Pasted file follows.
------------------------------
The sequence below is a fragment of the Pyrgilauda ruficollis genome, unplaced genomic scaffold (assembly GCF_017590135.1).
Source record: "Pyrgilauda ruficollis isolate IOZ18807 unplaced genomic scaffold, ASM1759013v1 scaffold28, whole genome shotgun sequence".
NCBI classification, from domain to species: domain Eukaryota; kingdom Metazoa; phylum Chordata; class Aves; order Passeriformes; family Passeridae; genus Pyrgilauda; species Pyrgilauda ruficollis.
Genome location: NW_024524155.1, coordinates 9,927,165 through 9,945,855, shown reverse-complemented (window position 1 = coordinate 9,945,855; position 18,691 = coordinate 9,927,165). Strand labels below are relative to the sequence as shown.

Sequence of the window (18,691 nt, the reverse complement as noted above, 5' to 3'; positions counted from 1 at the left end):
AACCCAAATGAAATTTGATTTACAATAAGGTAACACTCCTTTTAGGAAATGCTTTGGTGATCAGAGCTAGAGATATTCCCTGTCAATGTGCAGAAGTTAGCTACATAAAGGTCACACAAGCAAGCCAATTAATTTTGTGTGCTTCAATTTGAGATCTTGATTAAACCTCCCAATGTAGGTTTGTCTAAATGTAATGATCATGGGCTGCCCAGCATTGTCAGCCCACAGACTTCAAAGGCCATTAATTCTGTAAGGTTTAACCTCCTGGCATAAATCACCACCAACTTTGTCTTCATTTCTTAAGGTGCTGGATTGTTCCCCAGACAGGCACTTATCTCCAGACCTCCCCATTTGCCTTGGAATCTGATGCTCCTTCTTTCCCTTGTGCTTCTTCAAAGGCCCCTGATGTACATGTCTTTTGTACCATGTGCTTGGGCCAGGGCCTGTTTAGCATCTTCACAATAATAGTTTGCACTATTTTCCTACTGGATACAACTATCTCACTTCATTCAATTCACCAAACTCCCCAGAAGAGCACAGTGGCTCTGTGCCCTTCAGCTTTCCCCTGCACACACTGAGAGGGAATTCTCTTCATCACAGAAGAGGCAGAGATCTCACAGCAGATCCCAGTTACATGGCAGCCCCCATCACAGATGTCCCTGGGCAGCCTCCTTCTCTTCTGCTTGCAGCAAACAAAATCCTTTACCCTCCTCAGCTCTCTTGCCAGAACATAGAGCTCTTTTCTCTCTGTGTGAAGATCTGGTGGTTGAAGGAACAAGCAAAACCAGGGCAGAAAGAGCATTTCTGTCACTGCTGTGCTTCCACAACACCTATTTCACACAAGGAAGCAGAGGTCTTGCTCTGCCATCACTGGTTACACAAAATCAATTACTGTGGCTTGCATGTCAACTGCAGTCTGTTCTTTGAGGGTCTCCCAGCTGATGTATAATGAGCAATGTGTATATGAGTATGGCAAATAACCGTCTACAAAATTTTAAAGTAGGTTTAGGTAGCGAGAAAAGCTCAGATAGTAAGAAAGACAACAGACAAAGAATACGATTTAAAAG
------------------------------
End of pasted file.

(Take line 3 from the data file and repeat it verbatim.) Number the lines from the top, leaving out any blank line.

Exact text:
NCBI classification, from domain to species: domain Eukaryota; kingdom Metazoa; phylum Chordata; class Aves; order Passeriformes; family Passeridae; genus Pyrgilauda; species Pyrgilauda ruficollis.